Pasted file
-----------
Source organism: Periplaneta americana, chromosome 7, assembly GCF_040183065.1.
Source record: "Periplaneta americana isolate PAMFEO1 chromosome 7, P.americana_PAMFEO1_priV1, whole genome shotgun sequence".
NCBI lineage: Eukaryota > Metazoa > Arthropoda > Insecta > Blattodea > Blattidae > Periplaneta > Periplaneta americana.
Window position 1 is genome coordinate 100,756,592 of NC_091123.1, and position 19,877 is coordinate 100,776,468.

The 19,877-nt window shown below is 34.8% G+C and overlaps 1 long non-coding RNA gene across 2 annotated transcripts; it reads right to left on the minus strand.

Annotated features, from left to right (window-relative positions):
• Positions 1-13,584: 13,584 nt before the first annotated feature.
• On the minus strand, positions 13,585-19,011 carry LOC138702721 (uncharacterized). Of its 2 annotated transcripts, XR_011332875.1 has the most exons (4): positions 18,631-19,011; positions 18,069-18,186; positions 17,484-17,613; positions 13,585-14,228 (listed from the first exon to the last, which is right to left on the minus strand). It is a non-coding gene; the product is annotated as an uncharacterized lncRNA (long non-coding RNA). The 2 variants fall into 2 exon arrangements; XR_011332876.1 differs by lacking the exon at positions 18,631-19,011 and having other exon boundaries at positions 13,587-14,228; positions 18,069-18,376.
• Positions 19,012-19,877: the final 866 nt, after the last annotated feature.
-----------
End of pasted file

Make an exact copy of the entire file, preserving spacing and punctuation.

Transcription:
Source organism: Periplaneta americana, chromosome 7, assembly GCF_040183065.1.
Source record: "Periplaneta americana isolate PAMFEO1 chromosome 7, P.americana_PAMFEO1_priV1, whole genome shotgun sequence".
NCBI lineage: Eukaryota > Metazoa > Arthropoda > Insecta > Blattodea > Blattidae > Periplaneta > Periplaneta americana.
Window position 1 is genome coordinate 100,756,592 of NC_091123.1, and position 19,877 is coordinate 100,776,468.

The 19,877-nt window shown below is 34.8% G+C and overlaps 1 long non-coding RNA gene across 2 annotated transcripts; it reads right to left on the minus strand.

Annotated features, from left to right (window-relative positions):
• Positions 1-13,584: 13,584 nt before the first annotated feature.
• On the minus strand, positions 13,585-19,011 carry LOC138702721 (uncharacterized). Of its 2 annotated transcripts, XR_011332875.1 has the most exons (4): positions 18,631-19,011; positions 18,069-18,186; positions 17,484-17,613; positions 13,585-14,228 (listed from the first exon to the last, which is right to left on the minus strand). It is a non-coding gene; the product is annotated as an uncharacterized lncRNA (long non-coding RNA). The 2 variants fall into 2 exon arrangements; XR_011332876.1 differs by lacking the exon at positions 18,631-19,011 and having other exon boundaries at positions 13,587-14,228; positions 18,069-18,376.
• Positions 19,012-19,877: the final 866 nt, after the last annotated feature.